Over the next month, we at IDA will be introducing our community to the filmmakers whose work is represented in the DocuWeeks™ Theatrical Documentary Showcase, which runs from August 3 through August 30 in New York City and Los Angeles. We asked the filmmakers to share the stories behind their films—the inspirations, the challenges and obstacles, the goals and objectives, the reactions to their films so far.
So, to continue this series of conversations, here is Everardo González, director of Drought/Cuates de Australia.
Synopsis: Residents from the ejido (communal land) Los Cuates de Australia in Northeast Mexico perform every year a massive exodus to look for water during drought. In this exile, men, women, elders, and children wait for the first drops of water to return to their lands, metaphor of a small town that hides from death.
IDA: You’ve been working in film for a number of years now. What got you started in the documentary world?
Everardo González I arrived to the world of documentaries by accident; it wasn’t really in my plans. I was training as a photographer and I came across an exercise in film school that became my first film (La canción del pulque / The Song of Pulque, 2003). I found through documentary possibility of narrating cinematographic chronicles and I loved it.
IDA: I watched you speak on the Cafe Latino panel during the Los Angeles Film Festival about Drought and what it’s like to be a part of the Latino filmmaking community. While there, you said you made this film partially because you wanted to get away from your everyday life in Mexico City. How did you get in touch with the migrant farming community in Cuates de Australia?
EG: Filming Drought became a kind of retirement. I was simultaneously filming another documentary (El cielo abierto / The Open Sky, 2011) that traced the beginning of the civil war in El Salvador and the assassination of Archbishop Oscar Arnulfo Romero.
The filming of this movie was quite painful, the war stories were heartbreaking. When I finished filming for a bit in Central America, I traveled to Cuates de Australia to continue the project and the time of isolation and distance from such war stories made the filming of Drought a moment of peace.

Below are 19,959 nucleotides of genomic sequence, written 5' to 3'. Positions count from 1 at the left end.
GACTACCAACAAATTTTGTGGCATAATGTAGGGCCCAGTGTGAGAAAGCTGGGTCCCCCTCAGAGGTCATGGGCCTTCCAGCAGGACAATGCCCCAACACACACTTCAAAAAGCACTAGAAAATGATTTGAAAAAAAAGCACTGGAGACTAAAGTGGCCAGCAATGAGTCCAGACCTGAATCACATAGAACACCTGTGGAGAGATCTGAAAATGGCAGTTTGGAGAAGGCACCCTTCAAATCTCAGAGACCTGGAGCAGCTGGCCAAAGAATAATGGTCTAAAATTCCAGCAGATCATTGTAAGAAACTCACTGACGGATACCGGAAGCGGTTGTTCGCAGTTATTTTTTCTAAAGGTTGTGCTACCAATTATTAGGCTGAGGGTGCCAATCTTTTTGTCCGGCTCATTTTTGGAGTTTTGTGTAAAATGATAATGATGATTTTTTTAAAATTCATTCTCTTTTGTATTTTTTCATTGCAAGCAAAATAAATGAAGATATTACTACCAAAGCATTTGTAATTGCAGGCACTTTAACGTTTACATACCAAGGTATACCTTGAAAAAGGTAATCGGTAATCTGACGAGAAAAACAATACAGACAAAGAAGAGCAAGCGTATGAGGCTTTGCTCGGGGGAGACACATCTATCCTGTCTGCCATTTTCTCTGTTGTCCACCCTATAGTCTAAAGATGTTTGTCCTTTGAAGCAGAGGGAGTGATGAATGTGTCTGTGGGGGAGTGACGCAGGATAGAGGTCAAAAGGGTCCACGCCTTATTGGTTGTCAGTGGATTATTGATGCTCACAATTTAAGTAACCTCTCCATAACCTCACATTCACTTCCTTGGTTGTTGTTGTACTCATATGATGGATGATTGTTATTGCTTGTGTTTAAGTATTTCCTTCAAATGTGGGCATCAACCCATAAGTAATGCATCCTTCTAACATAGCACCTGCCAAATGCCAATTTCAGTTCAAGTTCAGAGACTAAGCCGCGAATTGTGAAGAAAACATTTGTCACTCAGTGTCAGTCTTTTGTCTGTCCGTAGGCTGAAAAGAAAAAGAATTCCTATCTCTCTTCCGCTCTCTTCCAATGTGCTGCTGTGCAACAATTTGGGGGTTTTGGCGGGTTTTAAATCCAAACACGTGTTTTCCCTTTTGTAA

I arrived to Cuates de Australia from 2004 and I kept the story until 2007, which was the year I began filming. From that moment, my relationship with the cowboys of Coahuila began to break distance.
IDA: While on the panel, you also mentioned that the community was never totally united in their enthusiasm for having you there. What were some tense moments that you can remember while shooting?
EG: There were always mixed opinions about my presence at the ranch, those who did not want me there and who opened the doors of their homes. Working for four years made those who were against it, little by little, accept me. I ended up being accepted by the community.
A tense moment was during the horse races that were organized to celebrate the baptism of children. Some had drunk beer and were more aggressive, a fight broke out and some of the hits were against me and my crew. That sequence was included in the final cut.
IDA: A scene that really stood out for me was the one in which a boy drinks so much water that it makes him literally sick. We see him run outside of the house to vomit. This community has a relationship with water that is so different from anything most of us have ever experienced. Can you expand on that?
EG: "Entripar" is a card game played in the Northeast area of Mexico, whoever loses must drink two glasses of water until they get sick. It is not exclusive to this ranch, it’s played throughout this region. I think that the relationship with water is the same as everyone; the only difference is that their water supply ends, and they somehow experience the scarcity first hand, not as a potential threat but rather as a close reality.
IDA: Did your vision of the project change over the course of production?
EG: The project was taking shape over the months of filming, the story of the exodus and drought remained but more concepts were added such as the cycle of life and the confrontation between man and his environment.
IDA: As you’ve screened Drought, how have audiences reacted?
EG: The audiences have been surprised by the amount of happiness these cowboys are capable of even while facing adversity; this is the most hopeful aspect of the story.
IDA: After the film’s win at the Los Angeles Film Festival and now its inclusion at DocuWeeks, this film is having quite a year! So what’s next for you?
EG: I am currently working on finding distribution of the film in the U.S., and I hope that my participation in DocuWeeks helps me achieve that.
Drought will be screening August 10 through 16 at IFC Center in New York, and August 17 through 23 at Laemmle NoHo 7 in Los Angeles.